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Bob Saget The Star Of ‘Full House’ Dead at 65

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Actor and comedian, Bob Saget, has reportedly passed away according to a report from TMZ media outlet.

The Orange County Sheriff’s Office told the publication, “We have no information on cause of death, and detectives have found no signs of foul play or drug use in this case.” The information was expanded upon with, “the Medical Examiner’s Office will make the final call on the cause and manner of death.”

On Saturday night, he was in Jacksonville doing a show at the Ponte Vedra Concert Hall where he actually shouted out the crowd early Sunday morning. Saget wrote, “Loved tonight’s show @PV_ConcertHall in Jacksonville. Appreciative audience. Thanks again to @RealTimWilkins for opening. I had no idea I did a 2 hr set tonight. I’m happily addicted again to this shit. Check for my dates in 2022.”

According to the tweet, detectives said they found no signs of foul play or drug use. Deputies said the Medical Examiner’s Office will determine Saget’s cause of death.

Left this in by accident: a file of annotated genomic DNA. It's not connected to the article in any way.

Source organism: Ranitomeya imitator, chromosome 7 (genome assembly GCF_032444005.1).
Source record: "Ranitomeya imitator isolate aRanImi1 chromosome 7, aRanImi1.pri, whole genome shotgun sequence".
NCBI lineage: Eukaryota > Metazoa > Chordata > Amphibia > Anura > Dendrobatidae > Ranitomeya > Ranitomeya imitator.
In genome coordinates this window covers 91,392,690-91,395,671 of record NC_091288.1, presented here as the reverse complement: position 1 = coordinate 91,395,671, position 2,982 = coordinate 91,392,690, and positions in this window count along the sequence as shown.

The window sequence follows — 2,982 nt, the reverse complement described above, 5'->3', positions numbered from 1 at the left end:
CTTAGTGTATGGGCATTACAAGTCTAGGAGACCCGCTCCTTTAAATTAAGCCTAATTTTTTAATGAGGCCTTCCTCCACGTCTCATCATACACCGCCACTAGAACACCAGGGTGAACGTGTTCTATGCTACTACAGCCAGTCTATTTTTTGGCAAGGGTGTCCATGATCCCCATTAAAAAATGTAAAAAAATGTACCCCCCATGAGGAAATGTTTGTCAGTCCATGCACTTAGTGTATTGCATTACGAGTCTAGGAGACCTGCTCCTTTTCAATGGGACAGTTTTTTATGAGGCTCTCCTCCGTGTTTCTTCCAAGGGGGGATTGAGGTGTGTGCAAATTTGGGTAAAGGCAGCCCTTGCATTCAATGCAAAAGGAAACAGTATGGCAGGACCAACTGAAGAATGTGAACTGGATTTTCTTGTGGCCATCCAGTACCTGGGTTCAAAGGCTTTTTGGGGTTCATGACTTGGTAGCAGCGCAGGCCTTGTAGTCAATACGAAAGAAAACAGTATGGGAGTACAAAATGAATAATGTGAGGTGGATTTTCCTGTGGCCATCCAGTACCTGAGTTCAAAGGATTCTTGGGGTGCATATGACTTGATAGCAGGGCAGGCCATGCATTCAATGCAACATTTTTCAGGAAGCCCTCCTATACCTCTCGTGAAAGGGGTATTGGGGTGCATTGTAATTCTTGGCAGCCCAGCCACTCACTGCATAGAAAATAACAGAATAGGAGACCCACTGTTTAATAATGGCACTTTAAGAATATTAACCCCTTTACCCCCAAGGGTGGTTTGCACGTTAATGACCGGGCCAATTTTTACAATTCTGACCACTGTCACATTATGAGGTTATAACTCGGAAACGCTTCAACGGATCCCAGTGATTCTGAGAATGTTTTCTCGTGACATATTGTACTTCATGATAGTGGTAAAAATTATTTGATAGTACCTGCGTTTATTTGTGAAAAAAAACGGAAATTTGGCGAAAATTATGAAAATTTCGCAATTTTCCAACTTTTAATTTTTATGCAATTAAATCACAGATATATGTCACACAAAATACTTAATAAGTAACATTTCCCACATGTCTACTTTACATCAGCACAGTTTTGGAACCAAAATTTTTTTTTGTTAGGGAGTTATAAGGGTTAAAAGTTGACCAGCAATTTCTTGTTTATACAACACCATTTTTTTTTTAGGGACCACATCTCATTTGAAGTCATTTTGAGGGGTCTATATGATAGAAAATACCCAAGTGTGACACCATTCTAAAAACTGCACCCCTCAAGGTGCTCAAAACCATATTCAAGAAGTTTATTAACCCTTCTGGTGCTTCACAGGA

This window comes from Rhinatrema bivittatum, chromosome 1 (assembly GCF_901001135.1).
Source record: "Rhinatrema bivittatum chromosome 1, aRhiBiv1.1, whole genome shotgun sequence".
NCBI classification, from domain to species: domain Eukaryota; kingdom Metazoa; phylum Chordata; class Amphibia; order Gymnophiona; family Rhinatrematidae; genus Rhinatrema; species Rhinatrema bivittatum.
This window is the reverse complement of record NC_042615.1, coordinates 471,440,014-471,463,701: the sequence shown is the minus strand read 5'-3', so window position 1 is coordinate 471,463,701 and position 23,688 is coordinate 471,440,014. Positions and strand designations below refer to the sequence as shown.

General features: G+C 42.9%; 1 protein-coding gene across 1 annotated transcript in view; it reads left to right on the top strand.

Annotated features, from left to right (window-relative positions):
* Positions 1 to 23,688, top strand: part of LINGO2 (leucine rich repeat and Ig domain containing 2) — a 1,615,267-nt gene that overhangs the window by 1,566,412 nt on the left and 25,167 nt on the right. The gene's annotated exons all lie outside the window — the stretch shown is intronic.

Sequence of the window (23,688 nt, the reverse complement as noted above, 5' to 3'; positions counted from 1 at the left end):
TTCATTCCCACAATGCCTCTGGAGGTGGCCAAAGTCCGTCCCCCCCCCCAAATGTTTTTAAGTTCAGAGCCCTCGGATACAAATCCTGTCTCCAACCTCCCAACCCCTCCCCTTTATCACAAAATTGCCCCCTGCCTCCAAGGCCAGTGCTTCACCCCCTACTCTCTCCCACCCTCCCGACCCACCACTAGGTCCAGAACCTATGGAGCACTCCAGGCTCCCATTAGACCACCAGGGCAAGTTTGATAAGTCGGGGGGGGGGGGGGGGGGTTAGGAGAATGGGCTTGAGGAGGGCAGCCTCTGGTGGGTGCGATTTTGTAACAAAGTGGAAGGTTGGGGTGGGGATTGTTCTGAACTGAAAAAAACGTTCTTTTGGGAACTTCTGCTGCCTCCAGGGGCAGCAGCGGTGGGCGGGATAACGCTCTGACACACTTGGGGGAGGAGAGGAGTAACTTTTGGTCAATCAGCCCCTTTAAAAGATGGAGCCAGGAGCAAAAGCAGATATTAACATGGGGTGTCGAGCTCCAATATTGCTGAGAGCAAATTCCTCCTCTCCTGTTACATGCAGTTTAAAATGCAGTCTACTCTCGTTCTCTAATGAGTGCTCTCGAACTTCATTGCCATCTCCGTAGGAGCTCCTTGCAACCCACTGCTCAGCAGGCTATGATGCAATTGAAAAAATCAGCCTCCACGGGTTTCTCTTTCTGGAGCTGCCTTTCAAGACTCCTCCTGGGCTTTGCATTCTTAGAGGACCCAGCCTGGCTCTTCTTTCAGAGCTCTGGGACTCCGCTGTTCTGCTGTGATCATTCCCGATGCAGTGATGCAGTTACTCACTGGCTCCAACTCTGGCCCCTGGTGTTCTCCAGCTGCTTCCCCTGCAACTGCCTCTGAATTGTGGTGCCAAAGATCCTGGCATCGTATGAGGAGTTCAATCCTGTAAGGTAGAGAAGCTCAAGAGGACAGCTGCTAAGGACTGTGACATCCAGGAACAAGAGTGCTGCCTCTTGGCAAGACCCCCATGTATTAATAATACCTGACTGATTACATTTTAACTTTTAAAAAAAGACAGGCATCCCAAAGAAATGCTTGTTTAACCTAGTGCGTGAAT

Saget was best known for playing Danny Tanner, the widowed patriarch of the Tanner clan, in the ABC series Full House, which ran from 1987 to 1995. As the clean freak, aggressively Type A Tanner, Saget spent eight seasons projecting patriarchal warmth, ending each episode by imparting a moral lesson to one of his three daughters, along with a warm hug.

Through his performance as Danny Tanner, as well as his role as the host of America’s Funniest Home Videos from 1989 to 1997, Saget cultivated an image as the wholesome paterfamilias, despite his roots as a stand-up comedian who worked blue for much of his career.

He definitively shed that image with his cameo role as a drug addict in the 1998 cult classic Half-Baked. Although Saget enjoyed exploiting the contradiction between his real-life personality and the Danny Tanner character, he appeared to have nothing but respect for the other members of the Full House cast and the show’s legacy, appearing in multiple episodes of the franchise reboot, Netflix’s Fuller House. When he was initially cast, “people [were] going, ‘He’s such a sick bastard, it’s so funny he’s doing that part.’ But it’s a part anyone would be lucky to have if they wanted it,” he told WIllamette Week in 2016.